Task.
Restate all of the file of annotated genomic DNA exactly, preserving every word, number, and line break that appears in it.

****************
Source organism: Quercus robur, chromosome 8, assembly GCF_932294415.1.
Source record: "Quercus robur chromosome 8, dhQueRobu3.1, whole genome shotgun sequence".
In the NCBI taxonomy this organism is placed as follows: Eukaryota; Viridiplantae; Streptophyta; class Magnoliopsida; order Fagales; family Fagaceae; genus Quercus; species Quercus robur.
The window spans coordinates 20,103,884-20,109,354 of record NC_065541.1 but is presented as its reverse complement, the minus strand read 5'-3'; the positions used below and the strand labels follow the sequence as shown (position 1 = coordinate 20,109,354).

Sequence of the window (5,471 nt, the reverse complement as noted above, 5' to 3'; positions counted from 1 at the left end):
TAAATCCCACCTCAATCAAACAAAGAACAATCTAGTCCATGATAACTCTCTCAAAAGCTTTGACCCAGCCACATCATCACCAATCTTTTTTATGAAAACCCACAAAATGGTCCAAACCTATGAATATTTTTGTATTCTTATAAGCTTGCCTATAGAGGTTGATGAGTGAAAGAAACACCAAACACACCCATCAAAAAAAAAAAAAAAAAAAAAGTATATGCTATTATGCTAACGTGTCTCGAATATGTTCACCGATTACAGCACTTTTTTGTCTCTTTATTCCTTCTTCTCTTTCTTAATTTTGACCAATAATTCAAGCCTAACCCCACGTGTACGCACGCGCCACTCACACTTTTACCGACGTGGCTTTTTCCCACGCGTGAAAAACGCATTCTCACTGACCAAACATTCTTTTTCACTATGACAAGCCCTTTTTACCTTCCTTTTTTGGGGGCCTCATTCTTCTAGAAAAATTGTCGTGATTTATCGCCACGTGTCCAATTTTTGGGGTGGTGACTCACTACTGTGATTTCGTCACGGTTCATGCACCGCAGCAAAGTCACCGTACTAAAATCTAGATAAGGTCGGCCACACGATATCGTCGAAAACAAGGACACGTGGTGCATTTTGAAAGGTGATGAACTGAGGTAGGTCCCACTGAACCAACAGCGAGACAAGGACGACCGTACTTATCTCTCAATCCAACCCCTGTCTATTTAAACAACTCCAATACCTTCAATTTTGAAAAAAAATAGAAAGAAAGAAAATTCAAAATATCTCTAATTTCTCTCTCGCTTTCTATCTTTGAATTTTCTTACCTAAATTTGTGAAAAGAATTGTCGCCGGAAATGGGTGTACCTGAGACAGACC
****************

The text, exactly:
Source organism: Quercus robur, chromosome 8, assembly GCF_932294415.1.
Source record: "Quercus robur chromosome 8, dhQueRobu3.1, whole genome shotgun sequence".
In the NCBI taxonomy this organism is placed as follows: Eukaryota; Viridiplantae; Streptophyta; class Magnoliopsida; order Fagales; family Fagaceae; genus Quercus; species Quercus robur.
The window spans coordinates 20,103,884-20,109,354 of record NC_065541.1 but is presented as its reverse complement, the minus strand read 5'-3'; the positions used below and the strand labels follow the sequence as shown (position 1 = coordinate 20,109,354).

Sequence of the window (5,471 nt, the reverse complement as noted above, 5' to 3'; positions counted from 1 at the left end):
TAAATCCCACCTCAATCAAACAAAGAACAATCTAGTCCATGATAACTCTCTCAAAAGCTTTGACCCAGCCACATCATCACCAATCTTTTTTATGAAAACCCACAAAATGGTCCAAACCTATGAATATTTTTGTATTCTTATAAGCTTGCCTATAGAGGTTGATGAGTGAAAGAAACACCAAACACACCCATCAAAAAAAAAAAAAAAAAAAAAGTATATGCTATTATGCTAACGTGTCTCGAATATGTTCACCGATTACAGCACTTTTTTGTCTCTTTATTCCTTCTTCTCTTTCTTAATTTTGACCAATAATTCAAGCCTAACCCCACGTGTACGCACGCGCCACTCACACTTTTACCGACGTGGCTTTTTCCCACGCGTGAAAAACGCATTCTCACTGACCAAACATTCTTTTTCACTATGACAAGCCCTTTTTACCTTCCTTTTTTGGGGGCCTCATTCTTCTAGAAAAATTGTCGTGATTTATCGCCACGTGTCCAATTTTTGGGGTGGTGACTCACTACTGTGATTTCGTCACGGTTCATGCACCGCAGCAAAGTCACCGTACTAAAATCTAGATAAGGTCGGCCACACGATATCGTCGAAAACAAGGACACGTGGTGCATTTTGAAAGGTGATGAACTGAGGTAGGTCCCACTGAACCAACAGCGAGACAAGGACGACCGTACTTATCTCTCAATCCAACCCCTGTCTATTTAAACAACTCCAATACCTTCAATTTTGAAAAAAAATAGAAAGAAAGAAAATTCAAAATATCTCTAATTTCTCTCTCGCTTTCTATCTTTGAATTTTCTTACCTAAATTTGTGAAAAGAATTGTCGCCGGAAATGGGTGTACCTGAGACAGACC